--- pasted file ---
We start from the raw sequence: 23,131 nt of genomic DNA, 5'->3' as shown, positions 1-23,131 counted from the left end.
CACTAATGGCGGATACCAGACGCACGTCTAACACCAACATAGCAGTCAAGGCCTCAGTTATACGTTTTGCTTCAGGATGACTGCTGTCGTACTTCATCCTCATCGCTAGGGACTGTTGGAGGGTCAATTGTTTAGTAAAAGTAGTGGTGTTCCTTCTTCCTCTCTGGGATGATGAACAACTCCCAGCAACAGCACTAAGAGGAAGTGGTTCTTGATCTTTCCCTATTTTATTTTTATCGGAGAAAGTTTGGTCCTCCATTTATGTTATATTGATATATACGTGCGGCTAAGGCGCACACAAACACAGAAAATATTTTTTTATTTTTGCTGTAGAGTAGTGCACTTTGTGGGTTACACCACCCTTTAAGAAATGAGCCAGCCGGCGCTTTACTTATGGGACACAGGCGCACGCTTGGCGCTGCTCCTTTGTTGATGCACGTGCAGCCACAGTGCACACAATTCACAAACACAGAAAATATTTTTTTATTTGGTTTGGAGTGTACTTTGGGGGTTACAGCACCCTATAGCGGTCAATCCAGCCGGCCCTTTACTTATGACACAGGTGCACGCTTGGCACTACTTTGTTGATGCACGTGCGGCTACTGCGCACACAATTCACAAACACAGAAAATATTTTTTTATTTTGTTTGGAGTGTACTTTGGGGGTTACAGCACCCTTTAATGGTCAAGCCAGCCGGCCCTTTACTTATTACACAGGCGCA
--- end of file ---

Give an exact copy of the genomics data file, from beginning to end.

We start from the raw sequence: 23,131 nt of genomic DNA, 5'->3' as shown, positions 1-23,131 counted from the left end.
CACTAATGGCGGATACCAGACGCACGTCTAACACCAACATAGCAGTCAAGGCCTCAGTTATACGTTTTGCTTCAGGATGACTGCTGTCGTACTTCATCCTCATCGCTAGGGACTGTTGGAGGGTCAATTGTTTAGTAAAAGTAGTGGTGTTCCTTCTTCCTCTCTGGGATGATGAACAACTCCCAGCAACAGCACTAAGAGGAAGTGGTTCTTGATCTTTCCCTATTTTATTTTTATCGGAGAAAGTTTGGTCCTCCATTTATGTTATATTGATATATACGTGCGGCTAAGGCGCACACAAACACAGAAAATATTTTTTTATTTTTGCTGTAGAGTAGTGCACTTTGTGGGTTACACCACCCTTTAAGAAATGAGCCAGCCGGCGCTTTACTTATGGGACACAGGCGCACGCTTGGCGCTGCTCCTTTGTTGATGCACGTGCAGCCACAGTGCACACAATTCACAAACACAGAAAATATTTTTTTATTTGGTTTGGAGTGTACTTTGGGGGTTACAGCACCCTATAGCGGTCAATCCAGCCGGCCCTTTACTTATGACACAGGTGCACGCTTGGCACTACTTTGTTGATGCACGTGCGGCTACTGCGCACACAATTCACAAACACAGAAAATATTTTTTTATTTTGTTTGGAGTGTACTTTGGGGGTTACAGCACCCTTTAATGGTCAAGCCAGCCGGCCCTTTACTTATTACACAGGCGCA